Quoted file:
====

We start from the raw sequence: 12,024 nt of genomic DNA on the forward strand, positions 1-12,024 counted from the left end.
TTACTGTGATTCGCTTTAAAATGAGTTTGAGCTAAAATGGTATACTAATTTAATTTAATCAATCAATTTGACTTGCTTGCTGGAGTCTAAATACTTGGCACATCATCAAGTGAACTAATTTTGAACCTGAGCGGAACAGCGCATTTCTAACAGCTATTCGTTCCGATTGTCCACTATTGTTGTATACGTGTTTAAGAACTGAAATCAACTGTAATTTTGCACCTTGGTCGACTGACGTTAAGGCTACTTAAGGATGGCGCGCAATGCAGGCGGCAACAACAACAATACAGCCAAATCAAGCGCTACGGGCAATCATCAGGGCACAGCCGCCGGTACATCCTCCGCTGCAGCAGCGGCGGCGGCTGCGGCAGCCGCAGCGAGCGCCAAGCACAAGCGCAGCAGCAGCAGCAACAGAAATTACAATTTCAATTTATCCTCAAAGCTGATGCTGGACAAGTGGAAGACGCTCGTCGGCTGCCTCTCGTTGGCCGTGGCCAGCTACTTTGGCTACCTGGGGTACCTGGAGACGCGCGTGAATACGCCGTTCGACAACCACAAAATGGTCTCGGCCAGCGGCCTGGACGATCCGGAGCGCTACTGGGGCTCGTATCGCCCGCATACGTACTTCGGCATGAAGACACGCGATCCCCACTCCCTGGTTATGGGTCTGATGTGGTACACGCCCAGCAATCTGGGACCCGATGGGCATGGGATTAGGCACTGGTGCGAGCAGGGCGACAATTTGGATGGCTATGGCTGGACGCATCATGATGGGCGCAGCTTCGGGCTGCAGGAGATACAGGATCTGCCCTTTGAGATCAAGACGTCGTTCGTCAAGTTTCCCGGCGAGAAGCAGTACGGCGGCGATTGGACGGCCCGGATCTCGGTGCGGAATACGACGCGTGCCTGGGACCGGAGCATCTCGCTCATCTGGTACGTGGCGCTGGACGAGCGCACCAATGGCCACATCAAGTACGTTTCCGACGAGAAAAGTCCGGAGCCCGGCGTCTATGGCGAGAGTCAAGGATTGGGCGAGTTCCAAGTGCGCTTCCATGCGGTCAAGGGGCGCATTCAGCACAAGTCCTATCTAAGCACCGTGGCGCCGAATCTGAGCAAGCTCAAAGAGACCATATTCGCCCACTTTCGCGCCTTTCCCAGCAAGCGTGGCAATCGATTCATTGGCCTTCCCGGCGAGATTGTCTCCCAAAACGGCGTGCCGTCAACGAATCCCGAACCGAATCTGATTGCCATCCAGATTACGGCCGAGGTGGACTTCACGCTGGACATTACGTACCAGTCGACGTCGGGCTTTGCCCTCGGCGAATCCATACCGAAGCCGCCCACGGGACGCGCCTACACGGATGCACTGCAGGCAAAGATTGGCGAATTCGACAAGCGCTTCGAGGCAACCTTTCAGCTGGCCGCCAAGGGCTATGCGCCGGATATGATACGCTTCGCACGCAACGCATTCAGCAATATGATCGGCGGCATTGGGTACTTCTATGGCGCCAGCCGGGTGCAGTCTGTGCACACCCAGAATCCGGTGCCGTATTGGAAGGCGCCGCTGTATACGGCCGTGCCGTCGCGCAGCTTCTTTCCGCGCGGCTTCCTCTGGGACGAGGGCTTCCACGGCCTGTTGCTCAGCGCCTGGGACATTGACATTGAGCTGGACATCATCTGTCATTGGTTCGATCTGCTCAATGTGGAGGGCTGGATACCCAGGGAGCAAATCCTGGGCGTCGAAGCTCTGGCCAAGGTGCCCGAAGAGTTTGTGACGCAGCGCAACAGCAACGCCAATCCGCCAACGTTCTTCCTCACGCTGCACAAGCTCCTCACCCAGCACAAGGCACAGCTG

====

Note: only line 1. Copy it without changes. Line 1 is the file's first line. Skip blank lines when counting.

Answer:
We start from the raw sequence: 12,024 nt of genomic DNA on the forward strand, positions 1-12,024 counted from the left end.